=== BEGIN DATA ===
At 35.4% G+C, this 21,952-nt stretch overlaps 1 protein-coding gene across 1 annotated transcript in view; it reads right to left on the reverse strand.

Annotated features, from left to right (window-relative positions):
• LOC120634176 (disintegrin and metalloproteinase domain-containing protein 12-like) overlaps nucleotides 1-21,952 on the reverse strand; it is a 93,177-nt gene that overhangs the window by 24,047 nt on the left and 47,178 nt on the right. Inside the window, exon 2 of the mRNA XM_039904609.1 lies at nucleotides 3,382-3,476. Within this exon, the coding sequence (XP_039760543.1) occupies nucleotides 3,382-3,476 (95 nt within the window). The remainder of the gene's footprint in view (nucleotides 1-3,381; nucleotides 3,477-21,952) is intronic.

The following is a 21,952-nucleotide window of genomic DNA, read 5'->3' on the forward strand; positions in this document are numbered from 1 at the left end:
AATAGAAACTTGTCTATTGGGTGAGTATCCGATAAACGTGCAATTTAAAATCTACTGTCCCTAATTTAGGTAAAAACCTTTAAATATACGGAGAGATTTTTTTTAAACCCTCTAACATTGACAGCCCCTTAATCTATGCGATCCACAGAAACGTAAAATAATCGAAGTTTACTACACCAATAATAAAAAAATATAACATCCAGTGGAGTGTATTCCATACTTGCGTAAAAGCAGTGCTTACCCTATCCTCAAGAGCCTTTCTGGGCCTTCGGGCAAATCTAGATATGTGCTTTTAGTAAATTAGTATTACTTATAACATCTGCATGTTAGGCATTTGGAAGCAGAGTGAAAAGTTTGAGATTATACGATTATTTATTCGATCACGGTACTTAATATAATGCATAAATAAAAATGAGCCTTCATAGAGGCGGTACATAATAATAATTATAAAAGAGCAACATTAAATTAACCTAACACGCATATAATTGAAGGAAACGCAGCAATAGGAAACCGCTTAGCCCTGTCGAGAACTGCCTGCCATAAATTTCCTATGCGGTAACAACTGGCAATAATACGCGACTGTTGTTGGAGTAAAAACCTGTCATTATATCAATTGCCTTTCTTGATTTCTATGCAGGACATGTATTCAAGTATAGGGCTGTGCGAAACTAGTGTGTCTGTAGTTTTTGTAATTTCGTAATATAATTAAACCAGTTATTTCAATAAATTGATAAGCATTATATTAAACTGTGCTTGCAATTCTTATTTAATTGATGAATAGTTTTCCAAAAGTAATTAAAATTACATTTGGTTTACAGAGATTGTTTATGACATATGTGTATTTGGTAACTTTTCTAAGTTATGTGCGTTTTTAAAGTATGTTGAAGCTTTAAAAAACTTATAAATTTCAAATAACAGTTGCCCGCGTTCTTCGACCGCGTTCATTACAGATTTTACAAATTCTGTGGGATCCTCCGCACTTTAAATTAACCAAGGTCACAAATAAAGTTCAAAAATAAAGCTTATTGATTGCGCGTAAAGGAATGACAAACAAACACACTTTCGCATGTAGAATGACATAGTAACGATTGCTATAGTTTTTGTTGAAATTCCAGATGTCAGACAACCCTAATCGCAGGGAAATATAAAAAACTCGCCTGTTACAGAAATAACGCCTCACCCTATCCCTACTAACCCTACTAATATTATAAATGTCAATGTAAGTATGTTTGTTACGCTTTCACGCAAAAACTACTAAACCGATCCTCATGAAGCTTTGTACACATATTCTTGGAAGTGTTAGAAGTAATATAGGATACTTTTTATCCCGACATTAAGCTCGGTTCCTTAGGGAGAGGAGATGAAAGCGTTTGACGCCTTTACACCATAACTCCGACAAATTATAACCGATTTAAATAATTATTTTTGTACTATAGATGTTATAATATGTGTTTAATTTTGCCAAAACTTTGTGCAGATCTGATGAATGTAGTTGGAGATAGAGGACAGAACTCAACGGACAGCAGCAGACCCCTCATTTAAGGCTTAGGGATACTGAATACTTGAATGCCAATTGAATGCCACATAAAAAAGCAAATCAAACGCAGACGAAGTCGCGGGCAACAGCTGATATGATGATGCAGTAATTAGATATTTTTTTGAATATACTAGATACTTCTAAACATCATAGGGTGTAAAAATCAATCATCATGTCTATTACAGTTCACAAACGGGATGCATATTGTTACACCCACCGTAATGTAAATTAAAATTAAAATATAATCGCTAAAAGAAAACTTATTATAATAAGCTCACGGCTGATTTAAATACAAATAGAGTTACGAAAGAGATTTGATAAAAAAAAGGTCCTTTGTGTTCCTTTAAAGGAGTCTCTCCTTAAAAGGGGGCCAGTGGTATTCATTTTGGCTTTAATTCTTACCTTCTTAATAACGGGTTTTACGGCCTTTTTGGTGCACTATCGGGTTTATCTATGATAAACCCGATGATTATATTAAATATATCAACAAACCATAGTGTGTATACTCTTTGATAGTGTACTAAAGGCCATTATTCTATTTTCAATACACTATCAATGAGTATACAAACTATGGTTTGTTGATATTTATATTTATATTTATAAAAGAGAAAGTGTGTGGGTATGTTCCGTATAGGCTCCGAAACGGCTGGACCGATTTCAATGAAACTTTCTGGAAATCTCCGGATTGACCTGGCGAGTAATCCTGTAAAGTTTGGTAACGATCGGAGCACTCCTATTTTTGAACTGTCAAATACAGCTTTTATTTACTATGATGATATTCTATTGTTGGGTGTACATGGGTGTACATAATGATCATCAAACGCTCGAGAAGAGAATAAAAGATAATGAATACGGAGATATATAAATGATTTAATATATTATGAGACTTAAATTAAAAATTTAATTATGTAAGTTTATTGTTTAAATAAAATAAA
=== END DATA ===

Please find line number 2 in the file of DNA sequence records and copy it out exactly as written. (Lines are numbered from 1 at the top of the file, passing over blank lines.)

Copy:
Annotated features, from left to right (window-relative positions):